Porochista Khakpour On Persian Curses

Question: What kinds of curses do you remember from your childhood?

Khakpour:    There are small things I can think of straight off the bat.  But for instance I remember growing up and my mother always saying, “Never cut your fingernails after dark.”  And to this day I probably have never cut my fingernails after dark.  And I thought about it and I researched this a little bit.  It doesn’t appear in my novel, but I was interested in why on earth do a lot of Iranians think that you can’t cut your fingernails after dark.  And the origin, I believe, of this superstition is it was in the Arab pre-electricity.  People would actually get hurt, you know, utilizing scissors and cutting their fingernails, or toe nails, or whatever in the dark.  Or with kerosene lamps or whatever they used.  I don’t know.  But it seemed to me that that was the reason.  But I love that.  I love that sort of folklore.  But there’s tons of stuff like that.  I grew up as a child completely neurotic because of all these things my parents would tell me – these ancient cultural voodoo that was always sort of present in our household.  And it made me very, very stressed out as a child.  How do you merge that with sort of modern living and trying to assimilate to this new world that you’re in?  It was very difficult for me.  You know I was very cognizant of learning English in the U.S.   And I was . . .  It was very harrowing for me because I was always trying to fit in and do it fast before anyone could notice a difference.  But you know the minute some kids would meet my parents . . .  You know the minute they entered the picture it seemed like they would just unravel my whole . . . my whole guise.  So I was always a little bit at odds with them.  I think that is definitely explored ad nauseum in the book.

Don't cut your fingernails at night.

Photo: Luisa Conlon , Lacy Roberts and Hanna Miller / Global Oneness Project
Sponsored by Charles Koch Foundation
  • Stories are at the heart of learning, writes Cleary Vaughan-Lee, Executive Director for the Global Oneness Project. They have always challenged us to think beyond ourselves, expanding our experience and revealing deep truths.
  • Vaughan-Lee explains 6 ways that storytelling can foster empathy and deliver powerful learning experiences.
  • Global Oneness Project is a free library of stories—containing short documentaries, photo essays, and essays—that each contain a companion lesson plan and learning activities for students so they can expand their experience of the world.
Keep reading Show less

5 charts reveal key racial inequality gaps in the US

The inequalities impact everything from education to health.

ANGELA WEISS/AFP via Getty Images
Politics & Current Affairs

America is experiencing some of its most widespread civil unrest in years following the death of George Floyd.

Keep reading Show less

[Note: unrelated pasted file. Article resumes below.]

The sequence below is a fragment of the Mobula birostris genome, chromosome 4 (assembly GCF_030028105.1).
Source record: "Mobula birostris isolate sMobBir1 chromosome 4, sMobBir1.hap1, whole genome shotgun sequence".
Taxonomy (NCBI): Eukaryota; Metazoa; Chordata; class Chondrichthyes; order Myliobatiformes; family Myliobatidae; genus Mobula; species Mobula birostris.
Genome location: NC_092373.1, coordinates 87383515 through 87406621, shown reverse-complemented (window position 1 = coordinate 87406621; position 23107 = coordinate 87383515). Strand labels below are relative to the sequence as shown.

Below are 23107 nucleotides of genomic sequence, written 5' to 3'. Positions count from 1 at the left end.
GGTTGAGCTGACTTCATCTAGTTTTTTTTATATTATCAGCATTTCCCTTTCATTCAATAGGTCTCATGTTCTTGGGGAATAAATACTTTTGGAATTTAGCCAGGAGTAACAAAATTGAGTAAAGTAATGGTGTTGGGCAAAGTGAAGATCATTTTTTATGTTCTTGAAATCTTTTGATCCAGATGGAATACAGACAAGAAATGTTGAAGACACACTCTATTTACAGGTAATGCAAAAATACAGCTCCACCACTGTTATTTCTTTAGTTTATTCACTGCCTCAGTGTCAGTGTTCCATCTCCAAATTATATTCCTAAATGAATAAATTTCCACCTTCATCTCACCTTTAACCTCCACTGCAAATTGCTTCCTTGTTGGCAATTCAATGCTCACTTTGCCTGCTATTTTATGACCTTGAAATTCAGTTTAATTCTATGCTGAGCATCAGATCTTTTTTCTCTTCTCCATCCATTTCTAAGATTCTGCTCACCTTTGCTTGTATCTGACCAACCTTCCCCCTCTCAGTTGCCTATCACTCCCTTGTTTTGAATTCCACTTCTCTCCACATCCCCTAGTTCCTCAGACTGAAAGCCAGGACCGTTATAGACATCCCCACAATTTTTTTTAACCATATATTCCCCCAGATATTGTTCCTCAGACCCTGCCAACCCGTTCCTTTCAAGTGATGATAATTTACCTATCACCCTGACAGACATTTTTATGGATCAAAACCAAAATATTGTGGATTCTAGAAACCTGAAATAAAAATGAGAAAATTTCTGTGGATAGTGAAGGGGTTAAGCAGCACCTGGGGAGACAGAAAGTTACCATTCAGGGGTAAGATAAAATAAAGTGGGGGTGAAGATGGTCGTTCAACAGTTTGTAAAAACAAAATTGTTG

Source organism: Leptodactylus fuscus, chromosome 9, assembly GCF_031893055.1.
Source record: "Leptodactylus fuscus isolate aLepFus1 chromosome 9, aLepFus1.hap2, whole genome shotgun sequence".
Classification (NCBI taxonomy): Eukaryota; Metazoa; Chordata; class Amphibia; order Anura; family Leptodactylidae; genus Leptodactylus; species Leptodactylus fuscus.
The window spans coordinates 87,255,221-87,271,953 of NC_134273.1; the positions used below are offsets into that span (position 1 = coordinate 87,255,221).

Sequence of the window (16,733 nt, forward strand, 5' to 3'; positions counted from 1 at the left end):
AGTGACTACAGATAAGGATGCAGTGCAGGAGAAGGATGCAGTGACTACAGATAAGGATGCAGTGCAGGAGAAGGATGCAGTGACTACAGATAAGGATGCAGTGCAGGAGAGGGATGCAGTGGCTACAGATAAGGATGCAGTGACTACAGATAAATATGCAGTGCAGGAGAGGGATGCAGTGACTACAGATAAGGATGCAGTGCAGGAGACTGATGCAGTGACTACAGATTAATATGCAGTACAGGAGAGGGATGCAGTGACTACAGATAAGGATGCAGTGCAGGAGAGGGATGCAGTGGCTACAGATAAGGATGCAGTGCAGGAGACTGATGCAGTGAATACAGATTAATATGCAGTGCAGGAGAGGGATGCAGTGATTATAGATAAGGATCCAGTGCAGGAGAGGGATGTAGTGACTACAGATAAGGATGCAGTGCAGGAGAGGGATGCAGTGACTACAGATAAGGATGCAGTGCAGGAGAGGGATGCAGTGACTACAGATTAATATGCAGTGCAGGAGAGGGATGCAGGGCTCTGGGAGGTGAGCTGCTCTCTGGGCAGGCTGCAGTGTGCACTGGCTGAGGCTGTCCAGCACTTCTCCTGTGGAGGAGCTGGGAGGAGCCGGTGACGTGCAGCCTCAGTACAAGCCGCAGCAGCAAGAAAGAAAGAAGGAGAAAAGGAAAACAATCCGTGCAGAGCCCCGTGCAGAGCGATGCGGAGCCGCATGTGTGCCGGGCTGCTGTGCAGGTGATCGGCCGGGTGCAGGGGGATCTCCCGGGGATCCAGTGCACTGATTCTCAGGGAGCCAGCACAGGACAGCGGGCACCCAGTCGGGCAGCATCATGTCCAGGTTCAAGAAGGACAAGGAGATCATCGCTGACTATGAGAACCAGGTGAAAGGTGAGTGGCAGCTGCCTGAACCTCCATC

Ask an astronomer: What makes neutron stars so special?

Astrophysicist Michelle Thaller talks ISS and why NICER is so important.

Videos
  • Being outside of Earth's atmosphere while also being able to look down on the planet is both a challenge and a unique benefit for astronauts conducting important and innovative experiments aboard the International Space Station.
  • NASA astrophysicist Michelle Thaller explains why one such project, known as NICER (Neutron star Interior Composition Explorer), is "one of the most amazing discoveries of the last year."
  • Researchers used x-ray light data from NICER to map the surface of neutrons (the spinning remnants of dead stars 10-50 times the mass of our sun). Thaller explains how this data can be used to create a clock more accurate than any on Earth, as well as a GPS device that can be used anywhere in the galaxy.

Four philosophers who realized they were completely wrong about things

Philosophers like to present their works as if everything before it was wrong. Sometimes, they even say they have ended the need for more philosophy. So, what happens when somebody realizes they were mistaken?

Sartre and Wittgenstein realize they were mistaken. (Getty Images)
Culture & Religion

Sometimes philosophers are wrong and admitting that you could be wrong is a big part of being a real philosopher. While most philosophers make minor adjustments to their arguments to correct for mistakes, others make large shifts in their thinking. Here, we have four philosophers who went back on what they said earlier in often radical ways. 

Keep reading Show less

Ashamed over my mental illness, I realized drawing might help me – and others – cope

Just before I turned 60, I discovered that sharing my story by drawing could be an effective way to both alleviate my symptoms and combat that stigma.

Photo by JJ Ying on Unsplash
Mind & Brain

I've lived much of my life with anxiety and depression, including the negative feelings – shame and self-doubt – that seduced me into believing the stigma around mental illness: that people knew I wasn't good enough; that they would avoid me because I was different or unstable; and that I had to find a way to make them like me.

Keep reading Show less